Pros: 3 speeds, strong vibration, body friendly, value priced
Cons:Noisy outside of the body, doesn't smell good initially

Heavy Metal Fun! So much more than a tweezer clamp.

Spartacus Adjustable clamp – nipple clamps
These are a worthwhile investment given the overall material quality and flexibility. I love these more than any other type of clamp I've used. Although user friendly, these bar clamps take some time and practice. Kinkily attractive. Adjustable tension makes it accessible to many users.

I've tried the tweezer-like nipple clamps in the past and didn't like them. Yes, they had adjustable tension but they just didn't seem to stay on. And, being the pain bunny that I am, they just didn't bring me enough sensation to make using them worthwhile.

And then we found these. I say we because my boyfriend is the one who bought them for me and who uses them the most on me. And, oh what I happy woman I am.

These are substantial clamps. They are fully adjustable and should accommodate any nipple size since they adjust from fully shut to 0.75" using a screw and flat bar. In theory they should be able to clamp onto any size nipple, provided they are at least somewhat erect and you pull them out somewhat to ensure you have a goodly bit of nipple/aureola available to clamp. Furthermore the chain is quite heavy. Good for sensation, not so good if you are one of those who can't take a lot of pressure and therefore cannot get a good clamp.

The material is solid. The finish is smooth. I've had these for a about a year, with fairly consistent use, and there is no change in the finish. The chain is attached with a solid ring to a very solid and weighty chain. On the plus side, I think that once these are on, they stay on well, the downside is that there is no way to incorporate a quick release. Screw the bar down to attach, screw the bar up to detach. If the screws catch at all, a little bit of silicone lube actually works quite well to loosen things up.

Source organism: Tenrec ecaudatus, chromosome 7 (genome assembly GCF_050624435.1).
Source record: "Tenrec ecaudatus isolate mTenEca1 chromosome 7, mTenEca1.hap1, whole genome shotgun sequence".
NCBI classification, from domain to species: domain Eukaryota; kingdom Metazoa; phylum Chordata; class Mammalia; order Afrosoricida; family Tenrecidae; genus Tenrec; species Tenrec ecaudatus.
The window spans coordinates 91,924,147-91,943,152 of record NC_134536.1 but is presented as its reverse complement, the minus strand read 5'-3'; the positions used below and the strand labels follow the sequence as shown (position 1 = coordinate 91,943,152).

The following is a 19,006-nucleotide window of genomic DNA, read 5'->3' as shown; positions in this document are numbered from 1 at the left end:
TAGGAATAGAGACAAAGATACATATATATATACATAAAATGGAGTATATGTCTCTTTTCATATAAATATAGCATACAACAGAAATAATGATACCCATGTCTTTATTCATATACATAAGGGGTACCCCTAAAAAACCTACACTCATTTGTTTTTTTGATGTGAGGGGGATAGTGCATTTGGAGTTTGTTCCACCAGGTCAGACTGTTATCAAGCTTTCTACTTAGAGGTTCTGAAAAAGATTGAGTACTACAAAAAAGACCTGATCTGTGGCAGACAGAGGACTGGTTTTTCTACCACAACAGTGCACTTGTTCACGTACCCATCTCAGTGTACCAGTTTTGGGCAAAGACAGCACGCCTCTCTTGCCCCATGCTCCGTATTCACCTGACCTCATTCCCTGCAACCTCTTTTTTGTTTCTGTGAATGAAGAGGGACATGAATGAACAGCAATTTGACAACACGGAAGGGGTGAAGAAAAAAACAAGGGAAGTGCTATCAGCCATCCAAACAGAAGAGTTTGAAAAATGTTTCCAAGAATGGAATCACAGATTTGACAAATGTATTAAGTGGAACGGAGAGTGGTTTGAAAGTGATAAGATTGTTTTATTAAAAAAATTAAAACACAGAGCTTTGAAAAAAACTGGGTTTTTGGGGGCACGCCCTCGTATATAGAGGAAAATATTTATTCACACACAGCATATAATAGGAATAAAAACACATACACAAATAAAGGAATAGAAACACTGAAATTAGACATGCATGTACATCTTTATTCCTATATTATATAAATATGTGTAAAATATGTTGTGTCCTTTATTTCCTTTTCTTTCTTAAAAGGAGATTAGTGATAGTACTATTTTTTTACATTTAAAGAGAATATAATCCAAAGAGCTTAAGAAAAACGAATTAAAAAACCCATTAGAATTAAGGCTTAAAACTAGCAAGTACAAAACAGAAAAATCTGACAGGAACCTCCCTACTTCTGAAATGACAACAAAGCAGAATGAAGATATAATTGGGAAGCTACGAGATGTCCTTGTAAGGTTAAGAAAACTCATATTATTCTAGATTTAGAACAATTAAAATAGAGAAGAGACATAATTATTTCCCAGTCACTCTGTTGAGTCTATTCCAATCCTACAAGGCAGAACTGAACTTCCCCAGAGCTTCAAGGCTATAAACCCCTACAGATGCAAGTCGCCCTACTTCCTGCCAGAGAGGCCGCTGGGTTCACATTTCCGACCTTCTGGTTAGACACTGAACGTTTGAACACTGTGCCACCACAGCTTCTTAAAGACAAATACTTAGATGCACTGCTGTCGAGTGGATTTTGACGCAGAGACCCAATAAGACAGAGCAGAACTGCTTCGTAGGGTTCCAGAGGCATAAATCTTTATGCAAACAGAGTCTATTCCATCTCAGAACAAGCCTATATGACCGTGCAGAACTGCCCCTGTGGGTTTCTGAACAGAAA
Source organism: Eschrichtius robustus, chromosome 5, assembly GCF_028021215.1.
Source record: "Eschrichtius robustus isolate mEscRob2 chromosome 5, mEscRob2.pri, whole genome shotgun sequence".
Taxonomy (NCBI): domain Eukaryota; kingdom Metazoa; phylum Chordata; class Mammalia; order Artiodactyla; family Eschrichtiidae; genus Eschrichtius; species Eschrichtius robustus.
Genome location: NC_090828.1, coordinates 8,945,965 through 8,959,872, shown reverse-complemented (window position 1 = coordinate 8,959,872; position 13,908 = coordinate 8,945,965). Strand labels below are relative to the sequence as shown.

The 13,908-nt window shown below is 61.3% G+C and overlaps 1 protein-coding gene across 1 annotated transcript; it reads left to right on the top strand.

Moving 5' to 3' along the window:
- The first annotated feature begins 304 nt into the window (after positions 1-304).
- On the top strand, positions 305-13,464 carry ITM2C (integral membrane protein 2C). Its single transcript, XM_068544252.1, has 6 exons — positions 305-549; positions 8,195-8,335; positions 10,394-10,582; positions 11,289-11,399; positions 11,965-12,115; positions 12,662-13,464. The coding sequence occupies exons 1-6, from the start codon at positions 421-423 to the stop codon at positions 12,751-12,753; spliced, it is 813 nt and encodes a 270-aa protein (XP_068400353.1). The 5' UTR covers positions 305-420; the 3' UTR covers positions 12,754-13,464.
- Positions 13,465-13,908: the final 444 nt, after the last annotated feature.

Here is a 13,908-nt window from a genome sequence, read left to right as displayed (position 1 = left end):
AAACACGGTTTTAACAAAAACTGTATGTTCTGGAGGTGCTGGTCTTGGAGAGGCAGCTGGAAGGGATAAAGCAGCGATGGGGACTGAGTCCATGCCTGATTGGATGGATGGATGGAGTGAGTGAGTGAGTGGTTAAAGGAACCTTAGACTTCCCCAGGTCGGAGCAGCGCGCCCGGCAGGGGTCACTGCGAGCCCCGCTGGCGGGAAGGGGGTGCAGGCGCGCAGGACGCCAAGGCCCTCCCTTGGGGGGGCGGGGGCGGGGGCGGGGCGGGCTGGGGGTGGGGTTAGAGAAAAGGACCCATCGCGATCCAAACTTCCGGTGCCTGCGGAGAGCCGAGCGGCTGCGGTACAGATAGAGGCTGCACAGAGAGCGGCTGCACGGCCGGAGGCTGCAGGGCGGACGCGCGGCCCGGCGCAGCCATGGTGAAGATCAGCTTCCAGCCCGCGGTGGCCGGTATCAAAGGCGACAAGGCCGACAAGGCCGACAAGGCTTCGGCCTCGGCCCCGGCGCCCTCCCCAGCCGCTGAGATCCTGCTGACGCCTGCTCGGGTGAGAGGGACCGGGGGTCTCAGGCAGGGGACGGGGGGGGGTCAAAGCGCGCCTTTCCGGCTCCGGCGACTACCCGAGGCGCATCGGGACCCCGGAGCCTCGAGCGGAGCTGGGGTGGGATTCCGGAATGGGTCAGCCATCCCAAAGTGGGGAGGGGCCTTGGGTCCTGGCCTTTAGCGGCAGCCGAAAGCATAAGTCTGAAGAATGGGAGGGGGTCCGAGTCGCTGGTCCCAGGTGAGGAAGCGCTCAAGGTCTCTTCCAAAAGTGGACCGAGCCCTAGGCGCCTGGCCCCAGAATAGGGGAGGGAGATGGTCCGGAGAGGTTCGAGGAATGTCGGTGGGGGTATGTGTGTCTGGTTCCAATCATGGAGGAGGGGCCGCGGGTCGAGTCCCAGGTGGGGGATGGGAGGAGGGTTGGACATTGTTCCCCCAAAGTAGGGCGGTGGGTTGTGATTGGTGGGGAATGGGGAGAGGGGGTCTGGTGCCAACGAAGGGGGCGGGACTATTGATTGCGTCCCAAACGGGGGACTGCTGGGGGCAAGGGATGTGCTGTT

Finally there's one last observation about these clamps. They're really not just for nipples. They can clamp onto other body parts and perhaps with somewhat greater success, provided what you're trying to clamp isn't larger than about 0.5" or so. So these will work well for labia clamping as well as other areas (use your imagination).

I am impressed with the construction and quality of these clamps as well as the price. I think that these are some of the best clamps on the market. Please keep in mind I say this because I/we've never really encountered a problem with putting them on, getting them to stay on, or taking them off AND because I have at least average to slightly larger than average nipples.

There are two tricky things to consider: it takes some time to get these screwed down to clamp on. You are probably going to need some patience to get them on and see if they'll stay on. The second tricky aspect is the weight of the clamps the chain itself. These are not lightweight by any means. In order to get them to stay on, they need to be well tightened and that may mean close to fully shut if you have small nipples because the weight of the chain can pull the clamps off. If you have smaller nipples you might find the pressure necessary to keep them on too much.

We have used these clamps with the clamps parallel to the floor and also perpendicular. The clamps tend to be a bit more stable and likely to remain in place if you clamp perpendicular to the floor with the chain's loop at the top. However, clamping a bit tighter for a parallel position also holds them well.

I find the chain to be just slightly too short. I'm clamped and there's a bit of give in the chain, but I think it could be just a bit longer. The trade off is that the chain's gauge may need to be a bit lighter given its weight. Pluses and minuses for every change.